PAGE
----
One of the most troubling aspects of the Christian Nationalist movement is the use of revisionist history and other agents of disinformation. Rewriting history to suit one's own needs is always verboten in my mind, regardless of who is doing the rewriting. What's really scary is that these misinformation artists are gaining popularity and believers, people who truly don't realize that the founding fathers didn't create the United States as a Christian nation and who will fight to their last breath to prove the complete falsehood that separation of church and state is an evil to be eradicated. Even people as notable as former VP Dan Quayle are guilty of pushing the idea that only those who believe as they do should have freedom in the U.S. Goldberg's book is full of well-documented and damning evidence showing the large number of people in power who have bought into the nationalist movement and who are using it as an excuse to curtail liberty and justice for all.

Kingdom Coming is a short, easy-to-read book that raises (and answers) a lot of interesting points. Although published before the advent of the Tea Party and other current radical right-wing movements, the information contained within its pages is just as (if not more) relevant to today's political landscape. Even after the end of the Bush presidency, the influence of radical Christianity in government and society is pointedly obvious to anyone paying attention. This book is a must-read for those who are looking to place this influence in context or for those who simply wish to gain an understanding of dominionism and Christian Nationalism.

Much of the book is shocking and quite a bit of it will make you rethink what you thought you knew about religion, the political process, and conservative politicians. Her interviews give a human face to the movement and to its people. You find that many of its proponents are regular people who only want the best for their families and who have been sucked into powerful religious organizations because of their fears about the world at large. They are people of faith who have been led to believe things that aren't true by people with lots of influence and deep pockets. This, I believe, is the saddest part of all. I truly feel that a good, honest education (without an underlying agenda) is a right for all Americans and the fact that there are people who are being purposely miseducated makes me beyond angry.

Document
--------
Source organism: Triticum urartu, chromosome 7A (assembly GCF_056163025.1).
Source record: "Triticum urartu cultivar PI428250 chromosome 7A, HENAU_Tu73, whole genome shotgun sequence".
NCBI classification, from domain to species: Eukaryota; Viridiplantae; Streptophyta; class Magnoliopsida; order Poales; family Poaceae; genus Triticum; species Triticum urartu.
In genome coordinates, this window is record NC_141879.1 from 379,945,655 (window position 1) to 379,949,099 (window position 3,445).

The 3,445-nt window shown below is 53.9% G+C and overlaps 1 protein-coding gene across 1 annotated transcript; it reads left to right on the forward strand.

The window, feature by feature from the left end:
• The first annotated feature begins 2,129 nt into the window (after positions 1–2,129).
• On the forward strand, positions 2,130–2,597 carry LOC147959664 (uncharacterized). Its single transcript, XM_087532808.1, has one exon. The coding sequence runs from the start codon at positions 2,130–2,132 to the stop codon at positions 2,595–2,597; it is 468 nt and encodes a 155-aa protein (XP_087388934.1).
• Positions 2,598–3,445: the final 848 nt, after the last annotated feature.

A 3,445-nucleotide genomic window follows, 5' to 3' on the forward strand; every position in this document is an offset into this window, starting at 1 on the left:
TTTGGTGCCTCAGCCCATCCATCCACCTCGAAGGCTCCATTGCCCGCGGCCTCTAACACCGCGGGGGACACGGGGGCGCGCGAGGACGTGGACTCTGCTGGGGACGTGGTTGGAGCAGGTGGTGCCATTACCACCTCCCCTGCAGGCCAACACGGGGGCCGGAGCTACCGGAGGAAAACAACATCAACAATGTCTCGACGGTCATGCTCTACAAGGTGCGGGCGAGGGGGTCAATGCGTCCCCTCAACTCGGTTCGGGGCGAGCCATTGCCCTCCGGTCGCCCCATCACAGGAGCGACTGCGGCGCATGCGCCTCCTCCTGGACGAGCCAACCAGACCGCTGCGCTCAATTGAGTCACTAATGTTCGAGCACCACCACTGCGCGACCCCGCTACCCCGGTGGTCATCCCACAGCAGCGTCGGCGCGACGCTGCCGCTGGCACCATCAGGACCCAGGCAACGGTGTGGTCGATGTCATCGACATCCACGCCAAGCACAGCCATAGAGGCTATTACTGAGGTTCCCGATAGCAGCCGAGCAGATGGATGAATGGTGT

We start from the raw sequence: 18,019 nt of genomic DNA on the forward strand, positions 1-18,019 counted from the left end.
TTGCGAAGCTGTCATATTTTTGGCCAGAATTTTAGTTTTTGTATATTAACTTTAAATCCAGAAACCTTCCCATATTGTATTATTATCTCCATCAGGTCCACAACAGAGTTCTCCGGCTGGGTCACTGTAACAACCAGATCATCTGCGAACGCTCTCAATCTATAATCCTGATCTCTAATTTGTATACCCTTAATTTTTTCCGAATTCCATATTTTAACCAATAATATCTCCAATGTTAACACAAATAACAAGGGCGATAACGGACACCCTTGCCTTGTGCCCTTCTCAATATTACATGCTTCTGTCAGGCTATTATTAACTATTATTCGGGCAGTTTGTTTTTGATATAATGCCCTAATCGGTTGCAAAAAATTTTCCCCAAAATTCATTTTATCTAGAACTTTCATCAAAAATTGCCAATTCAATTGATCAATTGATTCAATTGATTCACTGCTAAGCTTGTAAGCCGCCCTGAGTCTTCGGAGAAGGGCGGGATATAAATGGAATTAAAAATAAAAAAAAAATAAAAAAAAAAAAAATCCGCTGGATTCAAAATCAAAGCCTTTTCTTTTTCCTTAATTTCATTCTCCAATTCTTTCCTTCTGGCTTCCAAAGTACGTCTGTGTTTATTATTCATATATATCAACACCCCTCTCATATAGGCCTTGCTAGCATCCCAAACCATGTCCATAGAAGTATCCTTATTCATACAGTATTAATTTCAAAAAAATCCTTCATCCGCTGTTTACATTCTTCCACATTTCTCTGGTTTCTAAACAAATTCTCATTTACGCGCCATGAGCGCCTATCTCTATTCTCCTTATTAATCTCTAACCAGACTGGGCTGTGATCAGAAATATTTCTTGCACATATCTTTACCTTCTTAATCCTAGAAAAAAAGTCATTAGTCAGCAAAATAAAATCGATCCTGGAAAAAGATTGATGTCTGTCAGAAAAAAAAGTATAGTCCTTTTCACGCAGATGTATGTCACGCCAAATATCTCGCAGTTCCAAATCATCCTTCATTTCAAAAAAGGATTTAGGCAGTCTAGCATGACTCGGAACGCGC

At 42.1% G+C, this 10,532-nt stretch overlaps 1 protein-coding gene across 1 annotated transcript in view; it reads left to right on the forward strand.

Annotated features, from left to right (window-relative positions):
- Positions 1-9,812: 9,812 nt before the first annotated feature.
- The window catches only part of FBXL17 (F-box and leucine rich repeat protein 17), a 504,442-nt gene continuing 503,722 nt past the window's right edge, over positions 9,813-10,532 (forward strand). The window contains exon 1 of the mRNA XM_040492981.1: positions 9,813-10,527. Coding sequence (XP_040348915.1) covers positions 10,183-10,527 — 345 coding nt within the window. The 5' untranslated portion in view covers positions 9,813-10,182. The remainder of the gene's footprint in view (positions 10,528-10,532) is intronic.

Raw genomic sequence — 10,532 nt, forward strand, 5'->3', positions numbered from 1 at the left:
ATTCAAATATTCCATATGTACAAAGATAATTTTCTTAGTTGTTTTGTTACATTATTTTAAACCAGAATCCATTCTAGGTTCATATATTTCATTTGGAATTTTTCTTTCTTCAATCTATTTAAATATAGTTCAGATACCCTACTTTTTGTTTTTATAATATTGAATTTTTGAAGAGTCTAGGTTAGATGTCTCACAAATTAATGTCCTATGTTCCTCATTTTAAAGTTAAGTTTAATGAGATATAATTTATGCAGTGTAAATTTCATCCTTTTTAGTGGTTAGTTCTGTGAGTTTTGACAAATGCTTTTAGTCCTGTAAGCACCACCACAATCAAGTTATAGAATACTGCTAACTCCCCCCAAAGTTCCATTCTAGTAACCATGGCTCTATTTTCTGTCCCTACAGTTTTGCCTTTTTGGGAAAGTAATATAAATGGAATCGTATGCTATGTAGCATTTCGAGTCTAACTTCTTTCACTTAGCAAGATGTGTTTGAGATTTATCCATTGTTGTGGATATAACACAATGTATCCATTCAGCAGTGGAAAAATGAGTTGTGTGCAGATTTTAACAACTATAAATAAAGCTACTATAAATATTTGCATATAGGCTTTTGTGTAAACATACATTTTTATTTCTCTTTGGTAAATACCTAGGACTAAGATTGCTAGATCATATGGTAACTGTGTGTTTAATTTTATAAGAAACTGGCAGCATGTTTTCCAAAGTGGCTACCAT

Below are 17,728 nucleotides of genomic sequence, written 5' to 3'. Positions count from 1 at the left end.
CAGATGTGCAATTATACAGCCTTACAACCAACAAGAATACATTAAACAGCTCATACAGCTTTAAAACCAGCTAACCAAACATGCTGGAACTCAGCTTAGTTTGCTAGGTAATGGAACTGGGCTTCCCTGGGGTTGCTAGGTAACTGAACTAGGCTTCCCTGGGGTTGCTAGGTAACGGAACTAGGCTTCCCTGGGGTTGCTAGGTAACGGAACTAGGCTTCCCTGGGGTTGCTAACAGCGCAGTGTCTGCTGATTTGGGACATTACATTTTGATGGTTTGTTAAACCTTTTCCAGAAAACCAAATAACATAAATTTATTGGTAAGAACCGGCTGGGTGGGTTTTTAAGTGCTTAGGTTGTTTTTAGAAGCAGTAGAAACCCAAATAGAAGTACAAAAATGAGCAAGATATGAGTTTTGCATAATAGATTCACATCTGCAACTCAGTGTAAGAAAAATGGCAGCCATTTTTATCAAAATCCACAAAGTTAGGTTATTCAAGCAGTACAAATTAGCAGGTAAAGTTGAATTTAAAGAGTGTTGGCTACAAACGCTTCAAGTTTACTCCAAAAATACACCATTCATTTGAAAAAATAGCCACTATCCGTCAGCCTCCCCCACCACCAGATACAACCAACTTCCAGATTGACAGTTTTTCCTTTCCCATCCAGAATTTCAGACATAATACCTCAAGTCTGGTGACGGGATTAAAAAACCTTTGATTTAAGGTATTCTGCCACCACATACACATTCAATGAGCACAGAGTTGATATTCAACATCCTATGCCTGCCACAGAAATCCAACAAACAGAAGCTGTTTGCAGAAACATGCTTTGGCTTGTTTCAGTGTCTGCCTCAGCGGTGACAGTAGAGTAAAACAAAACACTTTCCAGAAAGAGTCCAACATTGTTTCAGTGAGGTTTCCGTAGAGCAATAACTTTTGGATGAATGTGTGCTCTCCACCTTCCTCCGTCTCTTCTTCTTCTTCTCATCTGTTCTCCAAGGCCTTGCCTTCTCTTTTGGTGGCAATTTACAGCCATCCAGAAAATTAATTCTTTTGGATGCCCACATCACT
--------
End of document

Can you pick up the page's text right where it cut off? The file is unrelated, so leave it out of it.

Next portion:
I'm giving Kingdom Coming: The Rise of Christian Nationalism 5 out of 5 Gabriels.



  1. I read Atwood's A Handmaid's Tale when it was first published and, although I found the premise horrifying, I dismissed it as casually as I have so many other dystopian novels.

    Now I think about that novel and shudder because what seemed so unlikely now seems imminent unless something changes.

    I think how you described your own beliefs is spot on and well explained. No ambiguity. Nicely done.

  2. Definitely something I've been concerned about and interested in. I may have to pick this up. Thanks for the review.

  3. Satia: Atwood seems to have a remarkable ability for capturing the essence of an age and twisting it to create nightmare scenarios that are all too possible. I love her books more than I could ever adequately express.

    I definitely agree about the terrifying imminence of a repressive Christian state. This book only compounded those fears.

    Sarah: This is such a great book. She's an eloquent, often funny writer who does a good job of backing up her argument with a number of different sources, both academic and otherwise.

  4. I’m impressed, I must say. Really seldom do I learn a weblog that is equally educational and entertaining, and let me tell you, you’ve hit the nail on the head.